An Anachronism In Game Of Thrones OR Yeah, This Is A Little Bit Pedantic

First off, is “anachronism” the right word?  That’s more about something not being in its right time, not in its right universe.  For example, when they use modern slang in a show like Downton Abbey, THAT is an anachronism.  This is more that something from our universe has slipped over into the Game of Thrones universe.  Regardless, it’s out of place.

I first noticed this in Dynamite’s Game of Thrones #2 comic book, after Robert has asked Ned to be the Hand of the King.  Ned and Catelyn make the beast with two backs, and then discuss their options, and Ned says the following.  Please note that I’ve cut out the ass and nipple from the panel because this is a family friendly blog (most of the time).  Anyway, so Ned says:

And it’s in the book as well:

The anachronism in question is the bit about “I never asked for this cup to pass to me.”  When we talk about a cup passing, we’re actually making a specific reference.  Most of us probably don’t know it because it’s just become an expression now, but it’s from the Bible when Jesus is in the Garden of Gethsemane praying about how he would really rather not be crucified.  This is from Matthew 26:39, in the King James version just to be classy:

O my Father, if it be possible, let this cup pass from me.

Yes, there’s a difference with “to” and “from”, but still it’s very close.  And the meaning is exactly the same.  The “cup” is a terrible burden that the bearer doesn’t want to take on but has to.  For Jesus it was that crucifixion situation and for Ned it was going to King’s Landing to be the Hand.  Now that I think about it, most people would probably rather be crucified than have to hang out with Joffrey.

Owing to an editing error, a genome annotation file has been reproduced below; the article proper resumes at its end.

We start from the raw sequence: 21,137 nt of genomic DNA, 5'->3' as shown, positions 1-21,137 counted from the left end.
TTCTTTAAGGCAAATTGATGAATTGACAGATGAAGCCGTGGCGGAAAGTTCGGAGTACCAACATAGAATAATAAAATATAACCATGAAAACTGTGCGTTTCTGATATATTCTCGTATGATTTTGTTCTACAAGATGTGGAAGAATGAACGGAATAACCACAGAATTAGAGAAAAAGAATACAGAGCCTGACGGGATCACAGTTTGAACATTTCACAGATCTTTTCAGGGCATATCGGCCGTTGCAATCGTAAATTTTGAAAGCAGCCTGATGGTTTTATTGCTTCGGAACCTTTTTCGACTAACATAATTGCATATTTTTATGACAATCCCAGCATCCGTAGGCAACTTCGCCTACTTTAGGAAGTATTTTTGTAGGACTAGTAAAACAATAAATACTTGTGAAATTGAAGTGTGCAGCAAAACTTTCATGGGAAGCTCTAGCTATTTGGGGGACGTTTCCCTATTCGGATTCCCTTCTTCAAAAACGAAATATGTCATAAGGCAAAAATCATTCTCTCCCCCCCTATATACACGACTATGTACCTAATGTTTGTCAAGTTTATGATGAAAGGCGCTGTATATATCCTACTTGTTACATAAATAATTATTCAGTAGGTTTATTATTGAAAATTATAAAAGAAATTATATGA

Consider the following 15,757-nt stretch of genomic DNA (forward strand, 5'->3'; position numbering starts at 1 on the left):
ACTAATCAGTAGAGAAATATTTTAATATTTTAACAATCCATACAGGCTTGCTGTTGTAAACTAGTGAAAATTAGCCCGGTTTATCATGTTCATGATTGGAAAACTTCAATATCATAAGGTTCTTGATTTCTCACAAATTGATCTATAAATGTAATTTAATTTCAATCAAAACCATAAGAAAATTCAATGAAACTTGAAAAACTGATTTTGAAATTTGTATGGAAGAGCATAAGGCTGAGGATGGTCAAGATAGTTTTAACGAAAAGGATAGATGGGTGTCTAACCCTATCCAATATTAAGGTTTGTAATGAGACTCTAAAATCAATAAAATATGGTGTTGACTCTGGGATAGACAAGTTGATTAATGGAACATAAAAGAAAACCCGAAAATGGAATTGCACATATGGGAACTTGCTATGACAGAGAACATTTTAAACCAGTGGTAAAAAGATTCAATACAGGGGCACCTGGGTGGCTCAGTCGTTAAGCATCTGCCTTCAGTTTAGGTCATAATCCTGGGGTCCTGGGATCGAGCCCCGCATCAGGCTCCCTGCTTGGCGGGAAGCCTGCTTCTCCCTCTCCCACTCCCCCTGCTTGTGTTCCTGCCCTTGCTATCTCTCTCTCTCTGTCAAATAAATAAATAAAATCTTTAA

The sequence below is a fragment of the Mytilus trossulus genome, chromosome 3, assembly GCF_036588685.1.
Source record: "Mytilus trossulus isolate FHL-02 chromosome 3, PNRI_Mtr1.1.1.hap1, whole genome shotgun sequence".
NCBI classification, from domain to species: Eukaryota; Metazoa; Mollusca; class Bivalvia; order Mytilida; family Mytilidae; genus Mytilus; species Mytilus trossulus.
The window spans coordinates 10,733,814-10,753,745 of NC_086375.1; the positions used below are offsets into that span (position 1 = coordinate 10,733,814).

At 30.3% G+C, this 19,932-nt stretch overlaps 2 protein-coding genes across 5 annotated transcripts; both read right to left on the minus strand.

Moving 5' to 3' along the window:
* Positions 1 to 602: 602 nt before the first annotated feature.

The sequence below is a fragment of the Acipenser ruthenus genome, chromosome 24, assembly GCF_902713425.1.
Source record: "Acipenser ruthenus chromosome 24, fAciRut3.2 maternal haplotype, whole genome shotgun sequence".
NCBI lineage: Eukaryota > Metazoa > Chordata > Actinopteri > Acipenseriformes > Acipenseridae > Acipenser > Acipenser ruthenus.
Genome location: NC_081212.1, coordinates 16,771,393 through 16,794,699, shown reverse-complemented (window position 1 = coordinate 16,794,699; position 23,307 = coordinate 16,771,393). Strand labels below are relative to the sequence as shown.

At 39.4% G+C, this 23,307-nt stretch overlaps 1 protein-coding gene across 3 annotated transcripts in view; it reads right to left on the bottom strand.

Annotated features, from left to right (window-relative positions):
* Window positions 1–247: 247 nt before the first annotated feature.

The problem is that, as far as I know, Jesus didn’t go and die for the sins of Westeros.  Crucifying a monotheistic hippie totally sounds like something Arys Targaryen would’ve done, but I don’t think it’s really a part of that universe.  They certainly haven’t mentioned the Bible yet, and that’s where this expression comes from.  So I call anachronism!!  Or whatever the cross-universal equivalent is.  Anacosmosism maybe?

I’m not too worked up about it, since the books are SUPER awesome and all, but maybe George R.R. Martin could reword that in future editions.  OR work a sweet legend about an unpleasant cup passing to someone into The Winds of Winter so that the line in Game of Thrones gets retconned into an actual Westerosi reference.  That would be cool too.

Either way, if you know George R.R. Martin, get him on the horn and let him know that this anacosmosism (I’m liking that word) has slipped between the cracks of our universes.

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